Ramaphosa: Bearer of political solutions to Parliament's problems

Deputy President Cyril Ramaphosa announced the establishment of a political committee, which will give guidance to the other processes that need to unfold in Parliament. (David Harrison, M&G)

Deputy President Cyril Ramaphosa announced the establishment of a political committee, which will give guidance to the other processes that need to unfold in Parliament. (David Harrison, M&G)

The Economic Freedom Fighters (EFF) MPs facing suspension without pay from Parliament after chanting “pay back the money” to President Jacob Zuma are off the hook – for now.

Instead, a political solution will be sought to deal with the matter.

The deal was struck in a crisis meeting between Deputy President Cyril Ramaphosa and leaders of opposition parties at Tuynhuys on Tuesday morning, in exchange for assurances that the opposition parties will co-operate and respect the rules of Parliament.

After the meeting, Ramaphosa announced the establishment of a political committee, which will address all these matters politically and give guidance to the other processes that need to unfold in Parliament.

“We have agreed that we are going to address various matters that have occurred in the past, matters that have to deal with application of the rules and matters of principle. The current processes with respect to the earlier disruptions in the House will be held in abeyance until the committee has completed its work,” he said.   

Ramaphosa said he will lead the committee with Democratic Alliance parliamentary leader Mmusi Maimane and ANC chief whip Stone Sizani as his deputies. The Speaker of the National Assembly Baleka Mbete and the leader of committees Cedric Frolick will also be part of the committee, which begins its work next week and will report to the leaders of the opposition.

Ramaphosa said their quest is to have a functioning Parliament, which will be respected by the people. “They must see Parliament as a forum where their leaders get together to discuss matters of national interest,” he said.

EFF MP Khanyisile Litchfield-Tshabalala confirmed to the Mail & Guardian that: “It was made clear that the events of August 21 and of last Thursday will be referred to the political steering committee and that a political solution will be sought.”

Reaffirming of Parliament
Parliament’s Powers and Privileges Committee found 20 EFF MPs including their leader Julius Malema guilty of contempt of Parliament when they disrupted a session where MPs were asking oral questions to Zuma, leading to the session’s premature adjournment on August 21.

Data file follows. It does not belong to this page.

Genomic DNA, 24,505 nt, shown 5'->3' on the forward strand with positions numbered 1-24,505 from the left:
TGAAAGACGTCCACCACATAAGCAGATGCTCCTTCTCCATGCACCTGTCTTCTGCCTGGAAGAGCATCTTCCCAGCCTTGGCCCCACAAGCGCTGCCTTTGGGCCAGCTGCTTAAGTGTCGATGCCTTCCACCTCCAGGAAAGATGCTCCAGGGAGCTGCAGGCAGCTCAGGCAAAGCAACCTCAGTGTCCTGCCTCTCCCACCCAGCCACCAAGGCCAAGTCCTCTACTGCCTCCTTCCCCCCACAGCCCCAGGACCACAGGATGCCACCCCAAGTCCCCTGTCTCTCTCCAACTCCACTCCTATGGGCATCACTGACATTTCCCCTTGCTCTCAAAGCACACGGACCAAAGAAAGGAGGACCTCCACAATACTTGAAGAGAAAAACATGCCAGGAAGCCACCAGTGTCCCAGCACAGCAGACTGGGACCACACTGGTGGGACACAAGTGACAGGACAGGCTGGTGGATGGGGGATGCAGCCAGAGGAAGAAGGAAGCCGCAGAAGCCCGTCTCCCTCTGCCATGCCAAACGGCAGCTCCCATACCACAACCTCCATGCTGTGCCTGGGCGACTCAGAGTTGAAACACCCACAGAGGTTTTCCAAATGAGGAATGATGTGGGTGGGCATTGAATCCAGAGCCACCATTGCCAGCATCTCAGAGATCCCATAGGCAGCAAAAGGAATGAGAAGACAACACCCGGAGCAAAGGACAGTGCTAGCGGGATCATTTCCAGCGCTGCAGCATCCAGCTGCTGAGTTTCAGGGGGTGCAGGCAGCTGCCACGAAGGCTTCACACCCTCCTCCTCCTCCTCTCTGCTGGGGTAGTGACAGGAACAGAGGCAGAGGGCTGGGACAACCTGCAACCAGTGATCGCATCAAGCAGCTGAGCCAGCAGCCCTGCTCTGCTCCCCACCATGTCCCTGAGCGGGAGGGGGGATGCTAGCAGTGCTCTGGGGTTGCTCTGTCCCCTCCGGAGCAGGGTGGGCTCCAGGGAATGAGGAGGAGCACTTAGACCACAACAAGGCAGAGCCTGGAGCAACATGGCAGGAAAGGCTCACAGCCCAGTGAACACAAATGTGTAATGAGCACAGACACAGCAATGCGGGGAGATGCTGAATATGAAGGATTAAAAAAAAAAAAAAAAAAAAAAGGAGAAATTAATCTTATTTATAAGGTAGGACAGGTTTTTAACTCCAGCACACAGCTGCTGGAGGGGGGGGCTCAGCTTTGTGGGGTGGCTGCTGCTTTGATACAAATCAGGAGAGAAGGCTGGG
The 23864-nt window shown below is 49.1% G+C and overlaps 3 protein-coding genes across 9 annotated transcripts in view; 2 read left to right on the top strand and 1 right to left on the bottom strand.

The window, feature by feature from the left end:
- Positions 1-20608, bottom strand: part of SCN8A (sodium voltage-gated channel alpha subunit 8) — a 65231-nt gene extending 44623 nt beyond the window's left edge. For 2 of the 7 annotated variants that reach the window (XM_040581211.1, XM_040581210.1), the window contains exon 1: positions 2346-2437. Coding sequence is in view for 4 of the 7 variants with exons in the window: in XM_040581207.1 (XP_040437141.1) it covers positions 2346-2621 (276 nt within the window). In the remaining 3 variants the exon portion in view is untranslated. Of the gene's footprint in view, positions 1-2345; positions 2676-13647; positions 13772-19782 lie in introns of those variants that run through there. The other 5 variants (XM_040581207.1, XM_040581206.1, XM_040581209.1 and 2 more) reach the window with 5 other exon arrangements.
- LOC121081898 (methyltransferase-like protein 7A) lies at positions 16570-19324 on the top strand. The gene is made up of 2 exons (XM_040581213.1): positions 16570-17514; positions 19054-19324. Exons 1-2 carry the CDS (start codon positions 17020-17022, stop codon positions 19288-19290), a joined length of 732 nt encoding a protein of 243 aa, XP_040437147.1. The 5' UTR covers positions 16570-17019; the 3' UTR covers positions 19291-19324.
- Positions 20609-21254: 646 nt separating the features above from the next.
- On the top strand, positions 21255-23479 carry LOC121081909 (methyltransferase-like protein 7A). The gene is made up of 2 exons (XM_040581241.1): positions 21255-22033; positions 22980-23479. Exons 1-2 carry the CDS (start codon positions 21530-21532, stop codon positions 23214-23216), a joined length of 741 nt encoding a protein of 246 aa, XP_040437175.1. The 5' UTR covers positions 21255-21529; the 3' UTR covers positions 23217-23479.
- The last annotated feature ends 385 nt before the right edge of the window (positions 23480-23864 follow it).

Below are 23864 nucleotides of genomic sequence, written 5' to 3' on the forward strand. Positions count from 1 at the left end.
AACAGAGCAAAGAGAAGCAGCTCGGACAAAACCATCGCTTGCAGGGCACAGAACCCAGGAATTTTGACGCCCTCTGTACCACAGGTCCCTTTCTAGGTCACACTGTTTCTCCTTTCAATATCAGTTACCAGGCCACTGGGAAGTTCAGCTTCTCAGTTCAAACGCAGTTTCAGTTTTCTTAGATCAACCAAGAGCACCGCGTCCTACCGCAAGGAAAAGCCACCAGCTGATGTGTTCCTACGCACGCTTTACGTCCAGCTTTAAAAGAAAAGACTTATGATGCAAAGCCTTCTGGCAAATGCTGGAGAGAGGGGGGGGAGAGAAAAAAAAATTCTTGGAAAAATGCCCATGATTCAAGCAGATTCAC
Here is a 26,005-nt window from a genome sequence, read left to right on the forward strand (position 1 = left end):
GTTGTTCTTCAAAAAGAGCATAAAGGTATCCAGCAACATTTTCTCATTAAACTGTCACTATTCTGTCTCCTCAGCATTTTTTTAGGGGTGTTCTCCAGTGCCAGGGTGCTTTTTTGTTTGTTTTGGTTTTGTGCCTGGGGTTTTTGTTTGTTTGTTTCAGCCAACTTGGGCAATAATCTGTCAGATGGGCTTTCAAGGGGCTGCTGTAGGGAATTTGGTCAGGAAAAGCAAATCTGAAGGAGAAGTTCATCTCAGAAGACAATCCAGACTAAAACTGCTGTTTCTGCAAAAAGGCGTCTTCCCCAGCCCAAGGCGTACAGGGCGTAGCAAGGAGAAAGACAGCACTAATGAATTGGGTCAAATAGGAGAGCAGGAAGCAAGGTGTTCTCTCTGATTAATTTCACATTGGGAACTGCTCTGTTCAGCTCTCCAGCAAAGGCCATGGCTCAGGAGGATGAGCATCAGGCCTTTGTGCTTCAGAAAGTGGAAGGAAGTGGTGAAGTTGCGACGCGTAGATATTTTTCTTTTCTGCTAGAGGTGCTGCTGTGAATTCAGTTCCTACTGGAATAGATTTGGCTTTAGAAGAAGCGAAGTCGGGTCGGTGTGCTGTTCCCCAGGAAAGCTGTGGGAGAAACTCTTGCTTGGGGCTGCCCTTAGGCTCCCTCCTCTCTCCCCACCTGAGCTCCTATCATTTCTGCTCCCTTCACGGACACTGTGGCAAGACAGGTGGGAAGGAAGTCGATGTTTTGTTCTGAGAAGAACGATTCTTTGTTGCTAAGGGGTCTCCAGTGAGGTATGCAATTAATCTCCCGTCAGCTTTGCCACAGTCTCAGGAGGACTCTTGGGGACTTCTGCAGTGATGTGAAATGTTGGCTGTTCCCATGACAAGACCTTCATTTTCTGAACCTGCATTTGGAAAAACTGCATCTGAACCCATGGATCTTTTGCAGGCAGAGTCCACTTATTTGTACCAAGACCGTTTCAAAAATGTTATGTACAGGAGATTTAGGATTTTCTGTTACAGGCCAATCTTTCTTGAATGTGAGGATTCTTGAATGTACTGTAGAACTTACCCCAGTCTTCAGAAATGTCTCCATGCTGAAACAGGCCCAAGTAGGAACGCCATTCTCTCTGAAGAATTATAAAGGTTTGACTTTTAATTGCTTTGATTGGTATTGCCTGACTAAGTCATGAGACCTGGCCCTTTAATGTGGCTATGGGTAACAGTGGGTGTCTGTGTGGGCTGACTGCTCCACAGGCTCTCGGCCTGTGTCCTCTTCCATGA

The committee recommended that six EFF MPs be suspended from Parliament for 30 days without pay; another six was going to be suspended for 14 days without pay while eight had to apologise to the National Assembly for their role in the disruption and faced a fine equivalent to 14 days’ salary and allowances payable to MPs.

Ramaphosa, who addressed the media flanked by opposition leaders, said the meeting had been worthwhile and that they emerged with points of agreement that are going to lead to the reaffirming of Parliament.

The meeting took place just five days after the police’s public order unit barged into the National Assembly chamber on Thursday night to remove EFF MP Reneiloe Mashabela who referred to Zuma as “a thief and a criminal”.

MPs who sought to defend Mashabela were then caught up in a scuffle with the police and a brawl ensued between opposition MPs and those of the ruling ANC.

Some MPs endured injuries and have laid charges of assault against the police and against each other. If Ramaphosa and the opposition leaders that he met have their way, such scenes would not be repeated in Parliament.

He said that as leaders they had a sense that Parliament was facing a crisis that needed to be addressed collectively. Ramaphosa said they agreed to find solutions to the problems that beset Parliament with a view of restoring its dignity, its integrity and its standing in the eyes of the people.

“They must see that this is a house where the laws of our country are made, a house where the dignity of our people as a whole is actually represented. We agreed that we are going to reaffirm and make sure that Parliament restores its dignity, restores its place of respect in the eyes of our people.”

Apply rules consistently
The leaders also agreed that to reaffirm their respect for the rules and procedures of Parliament, and to work together as a collective.

Ramaphosa said the presiding officers of Parliament; the Speaker of the National Assembly, Baleka Mbete, and the chairperson of the National Council of Provinces, Thandi Modise, must also apply the rules consistently fairly without any favour or without any prejudice.

Opposition parties and political commentators have accused Mbete of bias in how she presides over the House and in her rulings. “We agreed that they should be impartial, they should be seen as representing all of us who are in Parliament and they should not seek to side with any political party.

“We also agreed that we need to recognise the constitutional requirement in respect to the eligibility of members who have to be elected as presiding officers,” said Ramaphosa.

He said they also agreed to ensure a climate in Parliament which will enable members of the executive to appear before Parliament and to properly account.

He called for insults, which have been hurled right across the board, to come to an end, saying: “We need to engender the spirit of congeniality and proper debate.”

Opposition party leaders appeared satisfied with Ramaphosa’s comments.



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